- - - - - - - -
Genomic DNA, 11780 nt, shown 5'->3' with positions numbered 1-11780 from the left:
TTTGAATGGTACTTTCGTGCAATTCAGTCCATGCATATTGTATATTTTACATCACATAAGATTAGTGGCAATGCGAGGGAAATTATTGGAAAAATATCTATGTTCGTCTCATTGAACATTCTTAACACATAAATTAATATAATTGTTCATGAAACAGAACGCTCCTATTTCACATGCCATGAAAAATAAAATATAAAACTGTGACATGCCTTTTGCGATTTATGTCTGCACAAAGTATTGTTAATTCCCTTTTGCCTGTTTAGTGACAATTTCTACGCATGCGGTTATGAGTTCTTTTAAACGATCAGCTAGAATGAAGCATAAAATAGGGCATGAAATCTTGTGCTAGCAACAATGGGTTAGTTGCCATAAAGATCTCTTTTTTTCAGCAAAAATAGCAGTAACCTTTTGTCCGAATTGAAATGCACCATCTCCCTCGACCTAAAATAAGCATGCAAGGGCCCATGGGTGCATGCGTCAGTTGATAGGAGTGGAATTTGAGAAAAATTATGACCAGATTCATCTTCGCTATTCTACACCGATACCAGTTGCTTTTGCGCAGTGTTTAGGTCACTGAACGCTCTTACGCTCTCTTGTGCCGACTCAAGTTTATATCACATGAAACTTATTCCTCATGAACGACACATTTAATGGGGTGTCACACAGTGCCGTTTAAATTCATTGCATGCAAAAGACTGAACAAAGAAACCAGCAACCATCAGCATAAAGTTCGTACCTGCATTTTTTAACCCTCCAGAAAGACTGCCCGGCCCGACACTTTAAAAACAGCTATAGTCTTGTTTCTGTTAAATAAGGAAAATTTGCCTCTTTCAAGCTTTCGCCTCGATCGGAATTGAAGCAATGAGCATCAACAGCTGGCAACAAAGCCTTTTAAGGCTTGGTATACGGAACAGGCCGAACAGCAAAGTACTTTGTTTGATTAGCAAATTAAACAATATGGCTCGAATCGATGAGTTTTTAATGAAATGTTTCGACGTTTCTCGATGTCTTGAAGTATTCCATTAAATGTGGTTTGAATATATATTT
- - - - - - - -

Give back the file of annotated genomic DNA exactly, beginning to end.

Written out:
Genomic DNA, 11780 nt, shown 5'->3' with positions numbered 1-11780 from the left:
TTTGAATGGTACTTTCGTGCAATTCAGTCCATGCATATTGTATATTTTACATCACATAAGATTAGTGGCAATGCGAGGGAAATTATTGGAAAAATATCTATGTTCGTCTCATTGAACATTCTTAACACATAAATTAATATAATTGTTCATGAAACAGAACGCTCCTATTTCACATGCCATGAAAAATAAAATATAAAACTGTGACATGCCTTTTGCGATTTATGTCTGCACAAAGTATTGTTAATTCCCTTTTGCCTGTTTAGTGACAATTTCTACGCATGCGGTTATGAGTTCTTTTAAACGATCAGCTAGAATGAAGCATAAAATAGGGCATGAAATCTTGTGCTAGCAACAATGGGTTAGTTGCCATAAAGATCTCTTTTTTTCAGCAAAAATAGCAGTAACCTTTTGTCCGAATTGAAATGCACCATCTCCCTCGACCTAAAATAAGCATGCAAGGGCCCATGGGTGCATGCGTCAGTTGATAGGAGTGGAATTTGAGAAAAATTATGACCAGATTCATCTTCGCTATTCTACACCGATACCAGTTGCTTTTGCGCAGTGTTTAGGTCACTGAACGCTCTTACGCTCTCTTGTGCCGACTCAAGTTTATATCACATGAAACTTATTCCTCATGAACGACACATTTAATGGGGTGTCACACAGTGCCGTTTAAATTCATTGCATGCAAAAGACTGAACAAAGAAACCAGCAACCATCAGCATAAAGTTCGTACCTGCATTTTTTAACCCTCCAGAAAGACTGCCCGGCCCGACACTTTAAAAACAGCTATAGTCTTGTTTCTGTTAAATAAGGAAAATTTGCCTCTTTCAAGCTTTCGCCTCGATCGGAATTGAAGCAATGAGCATCAACAGCTGGCAACAAAGCCTTTTAAGGCTTGGTATACGGAACAGGCCGAACAGCAAAGTACTTTGTTTGATTAGCAAATTAAACAATATGGCTCGAATCGATGAGTTTTTAATGAAATGTTTCGACGTTTCTCGATGTCTTGAAGTATTCCATTAAATGTGGTTTGAATATATATTT